Not So Noncoding

An RNA thought to be noncoding in fact encodes a small protein that regulates calcium uptake in muscle.

Jenny Rood
Jun 1, 2015

MISNOMER: A peptide (pink, with its predicted binding to a muscle protein) is translated from an RNA thought to have been noncoding. D.M. ANDERSON ET AL., CELL, 160:595-606, 2015

EDITOR'S CHOICE IN CELL & MOLECULAR BIOLOGY

The paper
D.M. Anderson et al., “A micropeptide encoded by a putative long noncoding RNA regulates muscle performance,” Cell, 160:595-606, 2015.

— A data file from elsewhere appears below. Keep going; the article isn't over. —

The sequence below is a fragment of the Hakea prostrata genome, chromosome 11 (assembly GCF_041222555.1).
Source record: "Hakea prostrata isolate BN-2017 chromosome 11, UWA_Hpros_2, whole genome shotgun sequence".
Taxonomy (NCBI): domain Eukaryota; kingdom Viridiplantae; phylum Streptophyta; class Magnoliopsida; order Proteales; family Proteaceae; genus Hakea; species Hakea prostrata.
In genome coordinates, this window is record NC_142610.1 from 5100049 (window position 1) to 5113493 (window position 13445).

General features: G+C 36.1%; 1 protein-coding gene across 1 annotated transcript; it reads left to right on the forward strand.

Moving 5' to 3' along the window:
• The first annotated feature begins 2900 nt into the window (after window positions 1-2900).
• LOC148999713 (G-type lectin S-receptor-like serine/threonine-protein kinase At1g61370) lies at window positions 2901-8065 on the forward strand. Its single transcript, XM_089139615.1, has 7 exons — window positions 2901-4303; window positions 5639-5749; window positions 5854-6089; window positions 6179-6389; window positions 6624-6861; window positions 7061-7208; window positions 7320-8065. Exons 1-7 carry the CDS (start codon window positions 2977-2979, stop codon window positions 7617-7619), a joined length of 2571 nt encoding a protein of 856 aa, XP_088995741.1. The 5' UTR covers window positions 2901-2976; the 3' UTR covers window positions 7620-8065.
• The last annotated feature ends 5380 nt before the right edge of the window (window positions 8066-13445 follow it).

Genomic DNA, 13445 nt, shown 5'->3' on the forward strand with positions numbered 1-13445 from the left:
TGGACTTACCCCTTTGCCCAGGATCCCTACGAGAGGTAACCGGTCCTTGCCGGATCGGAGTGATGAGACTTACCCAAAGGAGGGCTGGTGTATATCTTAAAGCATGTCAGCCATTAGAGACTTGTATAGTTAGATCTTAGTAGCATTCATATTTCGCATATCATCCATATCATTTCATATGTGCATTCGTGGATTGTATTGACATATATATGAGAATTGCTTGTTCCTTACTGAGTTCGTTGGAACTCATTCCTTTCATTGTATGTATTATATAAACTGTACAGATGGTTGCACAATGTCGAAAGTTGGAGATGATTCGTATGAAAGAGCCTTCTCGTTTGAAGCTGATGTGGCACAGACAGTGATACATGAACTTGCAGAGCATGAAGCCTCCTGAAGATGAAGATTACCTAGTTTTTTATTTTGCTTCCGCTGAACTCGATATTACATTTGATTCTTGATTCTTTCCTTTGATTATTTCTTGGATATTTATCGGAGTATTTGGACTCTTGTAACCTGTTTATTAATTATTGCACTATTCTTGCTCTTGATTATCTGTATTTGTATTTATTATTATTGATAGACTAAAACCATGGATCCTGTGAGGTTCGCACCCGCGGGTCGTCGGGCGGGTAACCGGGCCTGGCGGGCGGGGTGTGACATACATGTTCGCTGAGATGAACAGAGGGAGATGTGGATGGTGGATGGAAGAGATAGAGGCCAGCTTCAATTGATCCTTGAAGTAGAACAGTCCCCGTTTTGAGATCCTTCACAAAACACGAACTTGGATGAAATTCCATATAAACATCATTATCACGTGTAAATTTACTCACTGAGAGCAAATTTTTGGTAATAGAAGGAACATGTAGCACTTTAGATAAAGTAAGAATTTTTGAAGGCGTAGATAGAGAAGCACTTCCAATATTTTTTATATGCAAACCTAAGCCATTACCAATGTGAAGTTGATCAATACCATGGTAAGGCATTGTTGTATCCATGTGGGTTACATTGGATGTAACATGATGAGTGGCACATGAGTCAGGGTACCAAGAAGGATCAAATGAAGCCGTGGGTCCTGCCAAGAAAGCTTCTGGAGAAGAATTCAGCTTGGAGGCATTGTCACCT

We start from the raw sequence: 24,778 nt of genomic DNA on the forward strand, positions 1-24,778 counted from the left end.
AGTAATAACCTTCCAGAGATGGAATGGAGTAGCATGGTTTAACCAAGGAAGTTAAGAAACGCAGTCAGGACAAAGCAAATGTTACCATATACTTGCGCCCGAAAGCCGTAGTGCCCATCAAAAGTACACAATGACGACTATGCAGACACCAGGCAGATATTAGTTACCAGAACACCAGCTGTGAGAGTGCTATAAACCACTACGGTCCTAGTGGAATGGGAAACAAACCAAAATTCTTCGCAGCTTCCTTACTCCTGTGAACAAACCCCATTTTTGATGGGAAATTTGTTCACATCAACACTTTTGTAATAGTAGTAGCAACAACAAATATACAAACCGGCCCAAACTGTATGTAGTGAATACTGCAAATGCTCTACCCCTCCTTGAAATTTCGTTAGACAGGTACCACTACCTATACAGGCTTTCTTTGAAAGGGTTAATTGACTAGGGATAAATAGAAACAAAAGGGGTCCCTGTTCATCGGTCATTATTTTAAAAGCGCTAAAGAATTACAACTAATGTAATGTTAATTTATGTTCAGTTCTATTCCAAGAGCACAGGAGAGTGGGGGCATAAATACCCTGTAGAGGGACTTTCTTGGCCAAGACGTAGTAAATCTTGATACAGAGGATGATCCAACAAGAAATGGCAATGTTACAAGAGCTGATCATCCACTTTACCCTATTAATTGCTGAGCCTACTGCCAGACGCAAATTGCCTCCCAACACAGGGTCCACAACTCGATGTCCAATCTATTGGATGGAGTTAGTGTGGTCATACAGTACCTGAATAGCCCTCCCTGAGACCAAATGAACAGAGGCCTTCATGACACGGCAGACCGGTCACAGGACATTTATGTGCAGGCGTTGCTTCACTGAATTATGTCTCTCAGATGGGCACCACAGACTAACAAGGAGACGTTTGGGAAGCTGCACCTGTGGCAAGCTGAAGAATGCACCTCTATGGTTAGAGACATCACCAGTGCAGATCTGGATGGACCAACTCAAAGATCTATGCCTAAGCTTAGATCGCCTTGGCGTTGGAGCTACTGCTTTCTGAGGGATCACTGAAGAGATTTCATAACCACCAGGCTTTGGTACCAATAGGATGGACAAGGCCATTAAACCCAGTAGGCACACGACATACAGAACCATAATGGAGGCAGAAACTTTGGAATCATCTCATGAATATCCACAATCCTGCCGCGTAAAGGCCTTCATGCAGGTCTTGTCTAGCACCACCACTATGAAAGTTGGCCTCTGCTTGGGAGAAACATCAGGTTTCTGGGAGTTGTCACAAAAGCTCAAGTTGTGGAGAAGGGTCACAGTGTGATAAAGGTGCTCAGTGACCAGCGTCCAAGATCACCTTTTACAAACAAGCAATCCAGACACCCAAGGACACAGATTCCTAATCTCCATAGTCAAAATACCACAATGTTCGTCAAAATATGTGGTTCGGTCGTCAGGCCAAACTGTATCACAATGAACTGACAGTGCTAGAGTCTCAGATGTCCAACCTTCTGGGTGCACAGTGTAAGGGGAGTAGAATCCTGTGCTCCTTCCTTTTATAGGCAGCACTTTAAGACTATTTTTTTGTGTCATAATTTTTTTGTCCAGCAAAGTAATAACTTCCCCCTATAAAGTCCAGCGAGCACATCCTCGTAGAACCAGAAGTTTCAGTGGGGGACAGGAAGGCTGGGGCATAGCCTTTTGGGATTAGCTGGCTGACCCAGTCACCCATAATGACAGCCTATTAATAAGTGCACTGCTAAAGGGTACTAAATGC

The transcript
Eric Olson and his colleagues at the University of Texas Southwestern Medical Center were combing through muscle-specific long noncoding RNAs (lncRNAs) to understand their function when they found one expressed exclusively in skeletal muscle. Although the RNA had previously been categorized as noncoding, its sequence contained a short stretch that looked suspiciously like a coding region.

The micropeptide
The researchers verified that the RNA encoded a 46-amino-acid micropeptide expressed in vivo that they named myoregulin. Myoregulin forms a membrane-spanning alpha helix similar in structure to two other small proteins expressed...